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Bond Denied for Man Accused of Killing Jay Lee; Detective Provides Chilling Details

By Alyssa Schnugg

News editor


Police escort Sheldon “Timothy” Herrington from the Lafayette County Courthouse Tuesday after he was denied bond. Photo by Alyssa Schnugg

Two minutes after Jimmie “Jay” Lee told Sheldon “Timmy” Herrington he was on the way to his house, Herrington Googled, “How long does it take to strangle someone to death?”

That was part of the five hours of testimony at the Lafayette County Courthouse before Circuit Court Judge Gray Tollison.

Herrington was arrested on July 22 and charged with the murder of Lee, who would have turned 21 last Saturday. Herrington appeared in court Tuesday for a probable cause hearing and a bond hearing. The state prosecution had filed a motion to deny bond.

Tollison granted that motion and denied Herrington bond. He also found there was enough probable cause for capital murder charge to move forward before the grand jury.

Lee, 20, was last seen at about 6 a.m. on July 8 when he left his apartment at Campus Walk Apartments wearing a silver robe or housecoat, a gold sleeping cap and gray slippers.

His body has not yet been recovered.

The day of testimony started with Lee’s mother, Stephanie Lee, who said she and Lee were very close and he would text her several times a day. The two would often check their phone apps to see where the other person was located. Stephanie said her son texted her at 2 a.m. on July 8 to wish her a happy birthday. It was the last text she received from him.

Jimmie “Jay” Lee was last seen alive on July 8. Photo via Facebook

Oxford Police Department Detective Ryan Baker testified that a conversation between Lee and Herrington took place over Snapchat in the early morning hours of July 8. The two had known each other for about four months and had recently entered into a sexual relationship. Baker said the conversation showed the two had an argument at about 4 a.m. and Lee blocked Herrington from his social media accounts. Herrington made a new account and texted Lee asking him to “come back” to his Lafayette Place apartment. At first, Lee told Herrington he didn’t want to because he was afraid Herrington would hurt him. However, Lee then said he was on his way and at 5:58 a.m., texted Herrington, “Open.”

In the text conversation, Herrington said he wanted to do something “he’d never done before.”

Baker said Herrington’s computer and phone, which were taken as evidence, showed Herrington’s search on Google about strangulation and then a second search as to whether working out would increase testosterone.

Tayla Carey, Lee’s sister, said she and her family were thankful for the support and prayers. Photo by Alyssa Schnugg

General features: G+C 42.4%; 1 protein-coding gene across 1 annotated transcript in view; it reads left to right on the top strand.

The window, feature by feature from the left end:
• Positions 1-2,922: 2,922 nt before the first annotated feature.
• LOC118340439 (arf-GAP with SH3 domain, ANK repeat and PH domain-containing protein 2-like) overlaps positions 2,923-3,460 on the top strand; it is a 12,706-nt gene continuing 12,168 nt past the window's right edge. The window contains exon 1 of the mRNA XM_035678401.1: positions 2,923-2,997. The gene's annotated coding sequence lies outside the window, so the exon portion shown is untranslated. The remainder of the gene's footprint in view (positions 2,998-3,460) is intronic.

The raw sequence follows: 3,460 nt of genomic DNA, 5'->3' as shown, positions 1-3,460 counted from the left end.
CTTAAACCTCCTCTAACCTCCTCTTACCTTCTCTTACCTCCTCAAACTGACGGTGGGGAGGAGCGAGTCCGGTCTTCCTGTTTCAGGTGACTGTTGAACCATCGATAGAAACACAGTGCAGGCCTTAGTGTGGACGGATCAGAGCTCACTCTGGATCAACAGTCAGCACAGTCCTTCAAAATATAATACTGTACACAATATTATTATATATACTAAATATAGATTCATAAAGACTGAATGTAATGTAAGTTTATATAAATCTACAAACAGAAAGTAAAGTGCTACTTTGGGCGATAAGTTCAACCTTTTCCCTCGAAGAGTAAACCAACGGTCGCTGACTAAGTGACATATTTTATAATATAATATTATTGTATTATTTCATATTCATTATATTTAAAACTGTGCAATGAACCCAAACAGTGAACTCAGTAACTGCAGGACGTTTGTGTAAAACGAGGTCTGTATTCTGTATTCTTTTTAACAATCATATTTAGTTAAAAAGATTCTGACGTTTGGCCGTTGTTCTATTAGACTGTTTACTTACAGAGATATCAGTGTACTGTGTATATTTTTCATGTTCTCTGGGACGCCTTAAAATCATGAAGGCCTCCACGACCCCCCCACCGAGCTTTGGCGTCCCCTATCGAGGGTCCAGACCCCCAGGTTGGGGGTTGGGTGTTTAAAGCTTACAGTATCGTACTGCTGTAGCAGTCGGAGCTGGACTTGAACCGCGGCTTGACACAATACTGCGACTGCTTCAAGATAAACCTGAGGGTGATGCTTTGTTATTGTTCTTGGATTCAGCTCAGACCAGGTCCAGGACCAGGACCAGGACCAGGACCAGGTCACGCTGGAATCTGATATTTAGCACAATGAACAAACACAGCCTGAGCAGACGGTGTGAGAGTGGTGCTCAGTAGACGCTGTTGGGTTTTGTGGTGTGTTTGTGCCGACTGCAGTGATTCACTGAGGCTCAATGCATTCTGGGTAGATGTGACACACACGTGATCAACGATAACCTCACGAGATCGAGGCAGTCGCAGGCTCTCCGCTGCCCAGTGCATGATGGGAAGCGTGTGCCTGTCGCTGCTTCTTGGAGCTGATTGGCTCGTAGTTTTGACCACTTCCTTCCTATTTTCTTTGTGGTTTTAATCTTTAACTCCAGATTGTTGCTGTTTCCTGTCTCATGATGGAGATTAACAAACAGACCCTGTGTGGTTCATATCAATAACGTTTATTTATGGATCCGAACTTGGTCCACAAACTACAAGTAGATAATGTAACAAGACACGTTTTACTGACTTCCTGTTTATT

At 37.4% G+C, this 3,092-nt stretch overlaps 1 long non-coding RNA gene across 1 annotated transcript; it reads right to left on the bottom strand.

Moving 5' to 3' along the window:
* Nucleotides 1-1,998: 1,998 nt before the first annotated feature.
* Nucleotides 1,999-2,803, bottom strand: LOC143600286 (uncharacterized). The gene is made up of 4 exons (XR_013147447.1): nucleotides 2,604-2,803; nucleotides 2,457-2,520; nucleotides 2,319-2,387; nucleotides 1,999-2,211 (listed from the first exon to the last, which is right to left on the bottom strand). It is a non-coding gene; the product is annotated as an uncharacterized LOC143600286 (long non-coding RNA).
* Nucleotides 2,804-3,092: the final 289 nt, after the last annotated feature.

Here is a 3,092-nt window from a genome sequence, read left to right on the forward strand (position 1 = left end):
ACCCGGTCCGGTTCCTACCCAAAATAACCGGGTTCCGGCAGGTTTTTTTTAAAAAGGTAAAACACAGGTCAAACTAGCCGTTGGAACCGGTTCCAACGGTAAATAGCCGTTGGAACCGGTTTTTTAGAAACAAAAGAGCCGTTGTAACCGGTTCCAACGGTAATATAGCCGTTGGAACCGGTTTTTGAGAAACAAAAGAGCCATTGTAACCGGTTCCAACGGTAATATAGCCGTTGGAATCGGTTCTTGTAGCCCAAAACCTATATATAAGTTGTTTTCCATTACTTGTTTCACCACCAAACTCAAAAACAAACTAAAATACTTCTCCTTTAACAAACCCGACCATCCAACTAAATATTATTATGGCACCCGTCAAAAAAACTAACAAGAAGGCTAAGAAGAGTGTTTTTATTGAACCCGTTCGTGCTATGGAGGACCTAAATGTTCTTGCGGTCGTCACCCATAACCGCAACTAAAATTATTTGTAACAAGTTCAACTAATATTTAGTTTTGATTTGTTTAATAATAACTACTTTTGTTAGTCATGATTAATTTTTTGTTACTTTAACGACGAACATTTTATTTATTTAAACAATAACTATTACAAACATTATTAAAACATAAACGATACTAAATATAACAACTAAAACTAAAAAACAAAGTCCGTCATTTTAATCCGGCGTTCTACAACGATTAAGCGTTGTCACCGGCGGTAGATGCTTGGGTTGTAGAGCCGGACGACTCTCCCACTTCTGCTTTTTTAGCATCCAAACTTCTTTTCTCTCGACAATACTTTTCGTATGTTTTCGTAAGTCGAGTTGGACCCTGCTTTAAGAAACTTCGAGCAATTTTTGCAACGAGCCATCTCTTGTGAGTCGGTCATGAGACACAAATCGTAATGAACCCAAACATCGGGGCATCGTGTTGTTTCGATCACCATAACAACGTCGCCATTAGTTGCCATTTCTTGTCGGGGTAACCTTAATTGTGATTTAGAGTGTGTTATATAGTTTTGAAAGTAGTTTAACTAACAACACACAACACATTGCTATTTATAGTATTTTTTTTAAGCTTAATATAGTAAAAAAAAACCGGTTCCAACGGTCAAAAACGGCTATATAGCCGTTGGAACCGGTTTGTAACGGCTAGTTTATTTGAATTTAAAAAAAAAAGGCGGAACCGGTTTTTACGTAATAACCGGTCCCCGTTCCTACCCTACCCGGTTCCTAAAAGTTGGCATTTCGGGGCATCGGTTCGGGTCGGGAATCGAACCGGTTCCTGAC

Baker said Herrington was seen driving Lee’s car to Molly Barr Trails, where it was towed later that day. Herrington was then picked up by a friend while walking along Molly Barr and taken to his home where he got into a box truck he used for his moving business. Baker showed video surveillance of Lee that showed Herrington’s path that day.

He said cadaver dogs, who are trained to pick up the scent of human remains, were used inside Herrington’s apartment and his truck. The dogs “hit” when they smell the scent of a deceased body. Baker said the dogs “hit” three times in Herrington’s bedroom, once in the living room and in the backseat and trunk area of his SUV.

In a video of Herrington’s interrogation, Herrington said Lee did come over and the two had sexual relations and then he claimed Lee left. He said he went for a run from his apartment to Molly Barr Road.

Baker said Herrington drove to his family’s home in Grenada late that day where surveillance cameras show him loading gardening tools and a wheelbarrow into his truck. The cadaver dogs also searched the van and made a “hit” that a body had been in the truck.

Baker also testified that Herrington was seen on video at the Oxford Walmart buying duct tape at about 6:45 a.m. on July 8.

Herrington did not testify on Tuesday.

His attorney, Kevin Horan argued that the dogs could not be used as evidence since the prosecution did not present any evidence of the dogs’ credentials or that they were reliable.

Other Google searches showed Herrington had looked up airplane flights to Texas and Singapore after Lee’s death.

Herrington’s mother took the stand and read off dozens of awards and accolades her son had won over the years. One of Herrington’s former teachers and a principal testified that Herrington was respected and reliable and would follow any instructions he was given by the judge if he was granted bond.

Throughout the five-hour hearing, a group of Lee’s friends and members of the LGBTQ community held signs and chanted “Justice for Jay,” and “Where is Jay?”

Investigators have searched several places in Oxford and Lafayette County, as well as Grenada County for Lee’s remains.

The case is expected to go before the grand jury later this month for a formal indictment.

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